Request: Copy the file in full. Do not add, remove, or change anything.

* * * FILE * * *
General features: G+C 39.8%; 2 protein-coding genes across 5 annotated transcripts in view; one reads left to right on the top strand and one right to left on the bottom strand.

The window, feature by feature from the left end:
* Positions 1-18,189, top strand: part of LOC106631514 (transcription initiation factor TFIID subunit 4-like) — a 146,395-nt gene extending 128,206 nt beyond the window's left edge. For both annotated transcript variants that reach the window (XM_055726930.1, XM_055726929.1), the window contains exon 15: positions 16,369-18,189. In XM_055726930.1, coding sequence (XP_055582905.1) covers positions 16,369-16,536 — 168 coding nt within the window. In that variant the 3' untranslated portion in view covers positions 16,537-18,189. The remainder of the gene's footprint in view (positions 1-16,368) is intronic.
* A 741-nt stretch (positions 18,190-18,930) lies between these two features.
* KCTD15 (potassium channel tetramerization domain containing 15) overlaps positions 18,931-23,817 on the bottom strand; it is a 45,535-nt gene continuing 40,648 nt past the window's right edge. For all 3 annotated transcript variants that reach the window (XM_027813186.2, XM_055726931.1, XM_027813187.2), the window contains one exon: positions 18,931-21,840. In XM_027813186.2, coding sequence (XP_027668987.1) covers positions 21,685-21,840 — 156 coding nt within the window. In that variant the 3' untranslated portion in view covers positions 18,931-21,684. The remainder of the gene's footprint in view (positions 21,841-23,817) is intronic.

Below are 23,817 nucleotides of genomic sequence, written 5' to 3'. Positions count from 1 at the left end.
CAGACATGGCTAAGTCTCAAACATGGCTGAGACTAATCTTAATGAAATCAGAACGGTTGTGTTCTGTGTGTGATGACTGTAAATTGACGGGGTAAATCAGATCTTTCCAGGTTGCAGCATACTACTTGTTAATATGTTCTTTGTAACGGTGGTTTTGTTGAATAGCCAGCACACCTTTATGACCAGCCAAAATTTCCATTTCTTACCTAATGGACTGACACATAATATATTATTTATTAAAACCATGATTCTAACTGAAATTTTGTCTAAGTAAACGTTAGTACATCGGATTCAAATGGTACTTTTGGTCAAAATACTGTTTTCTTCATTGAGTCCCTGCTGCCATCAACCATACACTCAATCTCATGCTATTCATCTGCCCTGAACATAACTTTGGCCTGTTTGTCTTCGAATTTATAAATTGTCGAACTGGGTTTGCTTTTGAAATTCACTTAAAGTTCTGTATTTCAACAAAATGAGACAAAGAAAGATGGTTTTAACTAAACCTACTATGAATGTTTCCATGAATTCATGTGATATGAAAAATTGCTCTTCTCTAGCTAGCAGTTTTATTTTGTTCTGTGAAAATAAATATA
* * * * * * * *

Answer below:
General features: G+C 39.8%; 2 protein-coding genes across 5 annotated transcripts in view; one reads left to right on the top strand and one right to left on the bottom strand.

The window, feature by feature from the left end:
* Positions 1-18,189, top strand: part of LOC106631514 (transcription initiation factor TFIID subunit 4-like) — a 146,395-nt gene extending 128,206 nt beyond the window's left edge. For both annotated transcript variants that reach the window (XM_055726930.1, XM_055726929.1), the window contains exon 15: positions 16,369-18,189. In XM_055726930.1, coding sequence (XP_055582905.1) covers positions 16,369-16,536 — 168 coding nt within the window. In that variant the 3' untranslated portion in view covers positions 16,537-18,189. The remainder of the gene's footprint in view (positions 1-16,368) is intronic.
* A 741-nt stretch (positions 18,190-18,930) lies between these two features.
* KCTD15 (potassium channel tetramerization domain containing 15) overlaps positions 18,931-23,817 on the bottom strand; it is a 45,535-nt gene continuing 40,648 nt past the window's right edge. For all 3 annotated transcript variants that reach the window (XM_027813186.2, XM_055726931.1, XM_027813187.2), the window contains one exon: positions 18,931-21,840. In XM_027813186.2, coding sequence (XP_027668987.1) covers positions 21,685-21,840 — 156 coding nt within the window. In that variant the 3' untranslated portion in view covers positions 18,931-21,684. The remainder of the gene's footprint in view (positions 21,841-23,817) is intronic.

Below are 23,817 nucleotides of genomic sequence, written 5' to 3'. Positions count from 1 at the left end.
CAGACATGGCTAAGTCTCAAACATGGCTGAGACTAATCTTAATGAAATCAGAACGGTTGTGTTCTGTGTGTGATGACTGTAAATTGACGGGGTAAATCAGATCTTTCCAGGTTGCAGCATACTACTTGTTAATATGTTCTTTGTAACGGTGGTTTTGTTGAATAGCCAGCACACCTTTATGACCAGCCAAAATTTCCATTTCTTACCTAATGGACTGACACATAATATATTATTTATTAAAACCATGATTCTAACTGAAATTTTGTCTAAGTAAACGTTAGTACATCGGATTCAAATGGTACTTTTGGTCAAAATACTGTTTTCTTCATTGAGTCCCTGCTGCCATCAACCATACACTCAATCTCATGCTATTCATCTGCCCTGAACATAACTTTGGCCTGTTTGTCTTCGAATTTATAAATTGTCGAACTGGGTTTGCTTTTGAAATTCACTTAAAGTTCTGTATTTCAACAAAATGAGACAAAGAAAGATGGTTTTAACTAAACCTACTATGAATGTTTCCATGAATTCATGTGATATGAAAAATTGCTCTTCTCTAGCTAGCAGTTTTATTTTGTTCTGTGAAAATAAATATA